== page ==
duminică, 27 martie 2016

Ferrari 275 GTB by Scaglietti 1966 - World Of Classic Cars -

Ferrari 275 GTB by Scaglietti 1966

THE 275 GTB

By 1963, it had become increasingly apparent to Ferrari’s engineering team that the long-running and highly successful 250 GT series of road cars had reached the end of its development potential. Despite the fact that Ferrari was slowly drifting toward a more luxurious base-V-12 car, the company still wanted to maintain its fine tradition of dual-purpose sports/racing cars, which had cemented its considerable sporting reputation. Renowned British racer Michael Parkes, at the time a Maranello Works driver, participated in considerable testing and proved to develop a replacement model for the 250 GT platform, one that ultimately drew considerably upon the 250 GTO, with its long front hood and short rear deck. The resulting 275 GTB, or Gran Turismo Berlinetta, debuted to great acclaim at the 1964 Paris Motor Show, appearing in tandem with a companion open-top spider version.
Ferrari 275 GTB by Scaglietti 1966

While the elegant 275 GTS spider was constructed by Pininfarina with a design brief stressing comfort and luxury, the berlinetta retained the more sporting characteristics of prior Ferrari sports/racers, and it was built by Scaglietti. Technically, the 275 featured the final development of the classic single-overhead-camshaft Colombo short-block design, which was now enlarged to displace 3,286 cubic centimeters. Optimal weight balance was achieved by mounting the gearbox directly to the rear axle, a rear transaxle design that would become a standard practice in many ensuing Ferrari road cars. The 275 is also notable as the first Ferrari for the street to feature an independent suspension on all four wheels, an innovation that eventually took hold across automobile manufacturing.
Ferrari 275 GTB by Scaglietti 1966

A year after the 275 GTB’s debut, a second series was unveiled that featured a longer nose, a modification intended to aid aerodynamic downforce at high speeds. Despite the technical improvements, many enthusiasts prefer the first-series car’s proportions and purity of design, and early short-nose examples remain highly sought after by collectors, with only approximately 250 examples built.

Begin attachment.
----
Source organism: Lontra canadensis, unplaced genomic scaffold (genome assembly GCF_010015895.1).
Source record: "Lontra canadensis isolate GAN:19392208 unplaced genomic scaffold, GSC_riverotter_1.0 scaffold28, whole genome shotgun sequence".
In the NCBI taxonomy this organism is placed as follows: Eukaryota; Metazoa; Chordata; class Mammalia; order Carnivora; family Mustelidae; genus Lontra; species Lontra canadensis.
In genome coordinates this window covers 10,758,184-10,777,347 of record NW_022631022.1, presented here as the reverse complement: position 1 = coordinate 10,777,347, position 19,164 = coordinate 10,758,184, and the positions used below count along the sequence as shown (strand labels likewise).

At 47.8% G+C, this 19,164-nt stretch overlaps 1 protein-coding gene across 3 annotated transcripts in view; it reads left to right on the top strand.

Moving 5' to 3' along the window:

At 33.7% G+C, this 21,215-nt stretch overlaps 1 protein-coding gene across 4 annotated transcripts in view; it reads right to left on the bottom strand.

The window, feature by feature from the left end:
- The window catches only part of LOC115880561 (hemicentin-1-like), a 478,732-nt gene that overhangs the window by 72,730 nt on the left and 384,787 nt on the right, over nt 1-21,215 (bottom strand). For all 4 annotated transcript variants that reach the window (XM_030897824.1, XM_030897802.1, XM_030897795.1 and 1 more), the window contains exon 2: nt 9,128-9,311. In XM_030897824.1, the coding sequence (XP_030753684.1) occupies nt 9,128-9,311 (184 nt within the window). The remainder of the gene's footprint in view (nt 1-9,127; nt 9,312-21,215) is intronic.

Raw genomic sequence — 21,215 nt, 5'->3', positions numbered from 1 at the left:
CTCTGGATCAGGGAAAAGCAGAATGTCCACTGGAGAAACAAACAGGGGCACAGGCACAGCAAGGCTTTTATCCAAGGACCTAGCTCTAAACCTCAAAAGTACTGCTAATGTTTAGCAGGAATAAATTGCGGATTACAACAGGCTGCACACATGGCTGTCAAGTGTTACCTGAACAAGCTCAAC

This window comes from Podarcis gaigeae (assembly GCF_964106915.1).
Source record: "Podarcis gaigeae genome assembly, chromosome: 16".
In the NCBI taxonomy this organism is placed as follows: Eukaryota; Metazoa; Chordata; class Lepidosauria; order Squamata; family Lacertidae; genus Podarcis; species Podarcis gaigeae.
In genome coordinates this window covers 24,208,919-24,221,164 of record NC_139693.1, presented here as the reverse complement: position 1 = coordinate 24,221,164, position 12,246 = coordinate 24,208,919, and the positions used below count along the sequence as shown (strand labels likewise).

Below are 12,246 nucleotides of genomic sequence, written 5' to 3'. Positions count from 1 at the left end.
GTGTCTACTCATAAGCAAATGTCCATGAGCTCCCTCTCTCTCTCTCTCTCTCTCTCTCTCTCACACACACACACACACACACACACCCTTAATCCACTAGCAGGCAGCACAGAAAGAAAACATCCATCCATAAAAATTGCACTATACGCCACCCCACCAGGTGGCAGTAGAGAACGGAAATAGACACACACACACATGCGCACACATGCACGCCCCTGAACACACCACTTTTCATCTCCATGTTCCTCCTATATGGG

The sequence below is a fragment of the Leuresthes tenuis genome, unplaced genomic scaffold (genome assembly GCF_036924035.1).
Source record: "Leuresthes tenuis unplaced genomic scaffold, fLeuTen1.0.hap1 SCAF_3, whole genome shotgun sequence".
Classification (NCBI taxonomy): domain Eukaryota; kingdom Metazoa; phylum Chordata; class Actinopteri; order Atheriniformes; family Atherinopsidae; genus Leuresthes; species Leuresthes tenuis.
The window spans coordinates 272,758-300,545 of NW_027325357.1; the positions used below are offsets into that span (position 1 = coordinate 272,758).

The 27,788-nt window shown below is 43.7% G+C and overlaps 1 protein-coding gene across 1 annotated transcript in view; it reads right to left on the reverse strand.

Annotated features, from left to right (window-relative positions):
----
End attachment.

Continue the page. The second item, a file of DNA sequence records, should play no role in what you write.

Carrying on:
CHASSIS NUMBER 07053

The car presented here, chassis number 07053, was completed by the factory in April of 1965, finished in Bleu Scuro (18942 M) over Nero (VM 8500). Later that month, it was sold to Luigi Chinetti Motors, the official East Coast U.S. importer, as part of a package of three cars. Shortly thereafter, Chinetti Motors had sold the 275 GTB to its first lucky owner, Peter Knoll of New York City, who kept it in Europe for over a year, driving it on New York plates PK 64.
Ferrari 275 GTB by Scaglietti 1966

In early 1966, the car was re-registered on Florida plates 6D 13400, with service at the Assistenza Clienti continuing until later that spring. It subsequently moved to the West Coast and was purchased by an individual residing in California. By 1970, the 275 GTB was owned by Bruce A. Jacobson, a Ferrari Club of America member who placed an ad in the June 1974 FCA Newsletter seeking information on his car’s history while beginning a restoration. Unfortunately, little work had been completed in that effort by the time of Jacobson’s untimely passing in 1976. The car passed to his widow, Sondra, who registered it on California plates as 66 GTB and sold it in January 1977 to retired U.S. pilot Jack Lierman. Mr. Lierman would retain the car until 2012.
Ferrari 275 GTB by Scaglietti 1966

The Ferrari was subsequently given the restoration that Mr. Jacobson had begun, and it was finished in Azzurro over Nero, a combination that remains very attractive today. It is also equipped with the ANSA exhaust system bought for the car in the 1970s, as well as correct Borrani wire wheels.
Under the hood remains clean, presentable, and well detailed, and the interior is in beautiful condition, with tight upholstery, clean gauge faces, a beautiful wood-rimmed steering wheel, and a general high level of fit, finish, and detail throughout.